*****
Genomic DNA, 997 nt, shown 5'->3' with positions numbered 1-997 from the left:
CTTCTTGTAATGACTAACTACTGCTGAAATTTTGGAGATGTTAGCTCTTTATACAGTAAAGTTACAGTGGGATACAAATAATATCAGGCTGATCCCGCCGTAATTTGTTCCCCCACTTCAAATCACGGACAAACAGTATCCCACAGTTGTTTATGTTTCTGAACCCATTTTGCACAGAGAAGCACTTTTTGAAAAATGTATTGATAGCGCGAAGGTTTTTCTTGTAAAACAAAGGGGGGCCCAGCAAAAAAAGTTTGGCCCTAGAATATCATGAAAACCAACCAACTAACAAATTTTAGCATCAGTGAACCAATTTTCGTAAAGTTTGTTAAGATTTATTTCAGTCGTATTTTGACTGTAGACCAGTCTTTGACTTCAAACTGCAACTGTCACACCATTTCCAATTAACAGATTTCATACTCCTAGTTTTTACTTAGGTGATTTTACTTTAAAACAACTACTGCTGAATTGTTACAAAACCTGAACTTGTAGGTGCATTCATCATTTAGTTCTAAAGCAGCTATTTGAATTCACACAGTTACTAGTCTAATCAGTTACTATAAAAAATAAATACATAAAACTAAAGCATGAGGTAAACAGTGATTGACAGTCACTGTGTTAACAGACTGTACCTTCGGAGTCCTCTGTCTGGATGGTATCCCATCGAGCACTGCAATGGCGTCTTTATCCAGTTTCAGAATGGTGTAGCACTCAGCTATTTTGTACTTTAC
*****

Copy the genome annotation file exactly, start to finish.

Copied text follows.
Genomic DNA, 997 nt, shown 5'->3' with positions numbered 1-997 from the left:
CTTCTTGTAATGACTAACTACTGCTGAAATTTTGGAGATGTTAGCTCTTTATACAGTAAAGTTACAGTGGGATACAAATAATATCAGGCTGATCCCGCCGTAATTTGTTCCCCCACTTCAAATCACGGACAAACAGTATCCCACAGTTGTTTATGTTTCTGAACCCATTTTGCACAGAGAAGCACTTTTTGAAAAATGTATTGATAGCGCGAAGGTTTTTCTTGTAAAACAAAGGGGGGCCCAGCAAAAAAAGTTTGGCCCTAGAATATCATGAAAACCAACCAACTAACAAATTTTAGCATCAGTGAACCAATTTTCGTAAAGTTTGTTAAGATTTATTTCAGTCGTATTTTGACTGTAGACCAGTCTTTGACTTCAAACTGCAACTGTCACACCATTTCCAATTAACAGATTTCATACTCCTAGTTTTTACTTAGGTGATTTTACTTTAAAACAACTACTGCTGAATTGTTACAAAACCTGAACTTGTAGGTGCATTCATCATTTAGTTCTAAAGCAGCTATTTGAATTCACACAGTTACTAGTCTAATCAGTTACTATAAAAAATAAATACATAAAACTAAAGCATGAGGTAAACAGTGATTGACAGTCACTGTGTTAACAGACTGTACCTTCGGAGTCCTCTGTCTGGATGGTATCCCATCGAGCACTGCAATGGCGTCTTTATCCAGTTTCAGAATGGTGTAGCACTCAGCTATTTTGTACTTTAC